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System variation analysis of MIG welded aluminum structural frames

IP.com Disclosure Number: IPCOM000128032D
Original Publication Date: 1998-Dec-31
Included in the Prior Art Database: 2005-Sep-14
Document File: 4 page(s) / 18K

Publishing Venue

Software Patent Institute

Related People

Painter, Christopher D: AUTHOR [+3]

Related Documents

http://theses.mit.edu:80/Dienst/UI/2.0/Describe/0018.mit.theses/1998-278: URL

Abstract

Variation reduction techniques are developed which explore an entire system for improved quality, rather than a single manufacturing operation. This system-level modeling approach is explored with an example of a complex assembly of aluminum extrusions and castings welded into a structural frame. By making use of modeling techniques such as Finite Element Analysis (FEA) and Design of Experiments (DOE), it can be shown. how this method can also be applied to systems that include complex processes such as welding. Modeling the entire system of manufacturing operations allows key sources of variation and difficult output quality characteristics to be identified. In addition, intermediate tolerances can be determined in relation to the final required output tolerances. Determining intermediate tolerances is a two step process. First, a system of block diagrams are created to clearly outline how variation propagates forward through the system. These block diagram representations are linearized models that map the transformations between the input variations and the output variations of a particular manufacturing operation. Secondly, using the combined transformation matrix of the system, intermediate tolerances, at a particular manufacturing operation can be determined by back-propagating final output tolerances. This provides a means by which design tolerances on the final product can be used in determining the allowable tolerances on Work-In-Progress (WIP) at intermediate manufacturing processes. Thesis Supervisor: Kevin N. Otto Title: Assistant Professor of Mechanical Engineering 2 "It is the supreme art of the teacher to awaken joy in creative expression and knowledge.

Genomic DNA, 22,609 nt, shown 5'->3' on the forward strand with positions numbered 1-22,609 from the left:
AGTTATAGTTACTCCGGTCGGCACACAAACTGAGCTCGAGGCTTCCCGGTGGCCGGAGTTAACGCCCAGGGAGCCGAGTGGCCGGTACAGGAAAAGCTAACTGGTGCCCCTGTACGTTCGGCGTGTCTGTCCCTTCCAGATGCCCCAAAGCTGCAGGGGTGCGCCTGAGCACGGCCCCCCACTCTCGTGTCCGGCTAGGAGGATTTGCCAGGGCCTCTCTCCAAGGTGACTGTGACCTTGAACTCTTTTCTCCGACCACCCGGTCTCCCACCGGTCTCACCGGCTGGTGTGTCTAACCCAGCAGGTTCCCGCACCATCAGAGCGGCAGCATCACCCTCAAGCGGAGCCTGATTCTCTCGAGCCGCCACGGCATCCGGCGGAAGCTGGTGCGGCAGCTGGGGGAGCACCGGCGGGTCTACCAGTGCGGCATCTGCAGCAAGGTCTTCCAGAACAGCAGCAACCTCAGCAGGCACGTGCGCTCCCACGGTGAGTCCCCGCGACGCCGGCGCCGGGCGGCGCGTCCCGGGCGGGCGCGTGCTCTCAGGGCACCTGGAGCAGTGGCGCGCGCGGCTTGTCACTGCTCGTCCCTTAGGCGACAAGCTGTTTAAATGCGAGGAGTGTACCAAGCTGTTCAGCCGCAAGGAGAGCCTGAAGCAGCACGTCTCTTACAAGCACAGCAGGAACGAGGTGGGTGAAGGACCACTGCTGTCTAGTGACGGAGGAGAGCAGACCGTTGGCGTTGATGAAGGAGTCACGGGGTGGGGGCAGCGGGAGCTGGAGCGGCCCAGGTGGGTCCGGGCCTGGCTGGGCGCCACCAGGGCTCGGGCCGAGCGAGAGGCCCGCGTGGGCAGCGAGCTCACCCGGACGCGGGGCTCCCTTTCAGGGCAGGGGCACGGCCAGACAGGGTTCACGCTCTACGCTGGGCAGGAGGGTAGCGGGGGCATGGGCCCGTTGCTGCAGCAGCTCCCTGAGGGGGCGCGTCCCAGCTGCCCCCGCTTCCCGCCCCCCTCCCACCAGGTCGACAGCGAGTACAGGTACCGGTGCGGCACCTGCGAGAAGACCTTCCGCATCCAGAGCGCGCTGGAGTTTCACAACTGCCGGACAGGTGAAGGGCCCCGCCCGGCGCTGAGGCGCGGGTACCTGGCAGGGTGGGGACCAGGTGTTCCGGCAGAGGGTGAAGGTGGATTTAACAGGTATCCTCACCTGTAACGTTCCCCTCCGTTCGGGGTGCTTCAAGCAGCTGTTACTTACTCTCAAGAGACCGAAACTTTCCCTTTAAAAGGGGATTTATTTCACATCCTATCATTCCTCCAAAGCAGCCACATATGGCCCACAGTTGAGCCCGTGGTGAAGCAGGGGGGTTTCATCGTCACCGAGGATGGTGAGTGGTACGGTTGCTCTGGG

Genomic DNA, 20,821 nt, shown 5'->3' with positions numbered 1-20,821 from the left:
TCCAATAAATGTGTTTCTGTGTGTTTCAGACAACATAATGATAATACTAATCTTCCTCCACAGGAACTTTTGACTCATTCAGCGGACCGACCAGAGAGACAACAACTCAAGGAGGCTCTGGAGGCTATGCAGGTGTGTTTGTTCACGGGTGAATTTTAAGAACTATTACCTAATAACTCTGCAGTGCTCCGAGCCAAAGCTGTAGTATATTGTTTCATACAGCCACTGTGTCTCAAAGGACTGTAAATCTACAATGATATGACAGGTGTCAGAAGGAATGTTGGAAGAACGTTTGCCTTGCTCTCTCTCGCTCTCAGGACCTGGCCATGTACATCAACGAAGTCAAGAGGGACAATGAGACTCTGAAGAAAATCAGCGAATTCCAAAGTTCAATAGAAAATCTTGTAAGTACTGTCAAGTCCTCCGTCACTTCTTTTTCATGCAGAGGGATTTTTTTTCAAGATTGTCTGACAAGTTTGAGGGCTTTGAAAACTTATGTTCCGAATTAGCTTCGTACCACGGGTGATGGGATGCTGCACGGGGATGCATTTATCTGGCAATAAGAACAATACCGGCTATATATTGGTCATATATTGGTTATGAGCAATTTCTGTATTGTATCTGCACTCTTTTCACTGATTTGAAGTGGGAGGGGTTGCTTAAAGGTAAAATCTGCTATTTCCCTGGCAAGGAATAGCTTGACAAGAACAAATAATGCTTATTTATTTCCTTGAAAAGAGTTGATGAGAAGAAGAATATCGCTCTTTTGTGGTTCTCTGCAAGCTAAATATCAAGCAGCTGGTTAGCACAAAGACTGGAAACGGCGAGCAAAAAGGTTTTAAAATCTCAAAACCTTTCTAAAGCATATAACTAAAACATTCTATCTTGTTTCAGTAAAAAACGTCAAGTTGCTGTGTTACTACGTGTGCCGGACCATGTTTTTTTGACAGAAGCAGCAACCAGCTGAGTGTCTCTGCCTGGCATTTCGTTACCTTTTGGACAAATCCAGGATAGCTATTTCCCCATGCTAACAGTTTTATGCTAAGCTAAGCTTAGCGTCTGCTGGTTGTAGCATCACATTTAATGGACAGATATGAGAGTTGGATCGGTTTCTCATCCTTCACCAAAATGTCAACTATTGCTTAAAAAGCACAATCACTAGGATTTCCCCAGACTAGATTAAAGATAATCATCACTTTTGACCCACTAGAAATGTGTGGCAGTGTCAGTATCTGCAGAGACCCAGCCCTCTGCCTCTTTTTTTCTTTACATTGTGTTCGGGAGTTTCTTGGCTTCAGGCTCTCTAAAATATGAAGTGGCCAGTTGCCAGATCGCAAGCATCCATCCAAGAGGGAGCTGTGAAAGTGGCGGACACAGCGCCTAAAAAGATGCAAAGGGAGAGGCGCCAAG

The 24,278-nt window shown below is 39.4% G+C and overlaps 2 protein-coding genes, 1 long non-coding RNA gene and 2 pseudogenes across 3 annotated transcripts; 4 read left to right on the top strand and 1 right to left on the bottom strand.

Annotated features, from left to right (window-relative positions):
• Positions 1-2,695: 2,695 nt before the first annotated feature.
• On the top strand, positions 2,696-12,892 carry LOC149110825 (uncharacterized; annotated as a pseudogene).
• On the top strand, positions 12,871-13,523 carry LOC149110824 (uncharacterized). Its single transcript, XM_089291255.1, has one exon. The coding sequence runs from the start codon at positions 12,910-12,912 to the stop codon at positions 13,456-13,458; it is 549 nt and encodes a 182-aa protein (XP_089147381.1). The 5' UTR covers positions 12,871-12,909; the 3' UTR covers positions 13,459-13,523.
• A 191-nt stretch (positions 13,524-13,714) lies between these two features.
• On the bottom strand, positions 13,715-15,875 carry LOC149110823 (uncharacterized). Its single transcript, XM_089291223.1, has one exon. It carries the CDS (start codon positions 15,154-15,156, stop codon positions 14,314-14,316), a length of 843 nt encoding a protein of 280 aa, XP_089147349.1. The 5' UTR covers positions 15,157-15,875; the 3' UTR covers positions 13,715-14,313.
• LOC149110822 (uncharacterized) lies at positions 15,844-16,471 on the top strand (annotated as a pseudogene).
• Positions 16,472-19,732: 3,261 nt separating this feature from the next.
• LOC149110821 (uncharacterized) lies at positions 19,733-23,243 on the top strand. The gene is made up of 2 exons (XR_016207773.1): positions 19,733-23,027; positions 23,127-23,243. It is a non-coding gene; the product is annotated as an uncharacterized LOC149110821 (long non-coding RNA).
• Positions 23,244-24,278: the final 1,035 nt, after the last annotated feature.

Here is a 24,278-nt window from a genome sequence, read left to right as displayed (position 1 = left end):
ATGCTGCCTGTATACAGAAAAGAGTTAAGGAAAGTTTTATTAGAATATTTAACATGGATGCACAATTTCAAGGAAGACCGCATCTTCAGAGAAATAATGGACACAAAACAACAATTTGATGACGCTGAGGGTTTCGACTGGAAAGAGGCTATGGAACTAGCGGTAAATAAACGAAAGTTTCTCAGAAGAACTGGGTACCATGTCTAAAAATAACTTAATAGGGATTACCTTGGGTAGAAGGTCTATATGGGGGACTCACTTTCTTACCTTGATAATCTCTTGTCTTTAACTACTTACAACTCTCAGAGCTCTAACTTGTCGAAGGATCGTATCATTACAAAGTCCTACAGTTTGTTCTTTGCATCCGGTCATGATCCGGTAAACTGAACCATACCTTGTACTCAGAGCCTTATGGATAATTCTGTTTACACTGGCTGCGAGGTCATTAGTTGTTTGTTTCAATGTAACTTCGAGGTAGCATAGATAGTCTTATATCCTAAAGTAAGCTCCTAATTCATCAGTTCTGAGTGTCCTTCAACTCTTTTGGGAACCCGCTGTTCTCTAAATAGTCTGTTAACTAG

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System Variation Analysis of MIG Welded Aluminum Structural Frames

by

Christopher D. Painter B.S., Mechanical Engineering (1995) University of Rochester Submitted in partial fulfillment of the requirements for the degree of Master of Science at the Massachusetts Institute of Technology June 1998
SIGNATURE OF author: [[signature omitted]]

Department of Mechanical Engineering May 14, 1998
CERTIFIED BY: [[SIGNATURE OMITTED]]

Kevin N. Otto Assistant Professor of Mechanical Engineering Thesis Supervisor ACCEPTED BY: [[SIGNATURE OMITTED]]

Ain A. Sonin Chairman, Department Committee on Graduate Students ARCHIVES MASSACHUSETTS INSTITUTE OF TECHNOLOGY LIBRARIES AUG 04 1998

1

Massachusetts Institute of Technology Page 1 Dec 31, 1998

Page 2 of 4

System variation analysis of MIG welded aluminum structural frames

System Variation Analysis of MIG Welded Aluminum Structural Frames

by

Christopher D. Painter

Submitted to the Department of Mechanical Engineering On May 14, 1998 in partial fulfillment of the Requirements for the Degree of Master of Science

ABSTRACT

Variation reduction techniques are developed which explore an entire system for improved quality, rather than a single manufacturing operation. This system-level modeling approach is explored with an example of a complex assembly of aluminum extrusions and castings welded into a structural frame. By making use of modeling techniques such as Finite Element Analysis (FEA) and Design of Experiments (DOE), it can be shown. how this method can also be applied to systems that include complex processes such as welding.

Modeling the entire system of manufacturing operations allows key sources of variation and difficult output quality characteristics to be identified. In addition, intermediate tolerances can be determined in relation to the final required output tolerances. Determining intermediate tolerances is a two step process. First, a system of block diagrams are created to clearly outline how variation propagates forward through the system. These block diagram representations are linearized models that map the transformations between the input variations and the output variations of a particular manufacturing operation. Secondly, using the combined transformation matrix of the system, intermediate tolerances, at a particular manufacturing operation can be determined by back-propagating final output tolerances. This provides a means by which design tolerances on the final product can be used in determining the allowable tolerances on Work-In- Progress (WIP) at intermediate manufacturing processes.

Thesis Supervisor: Kevin N. Otto Title: Assistant Professor of Mechanical Engineering

"It is the supreme art of the teacher to awaken joy in...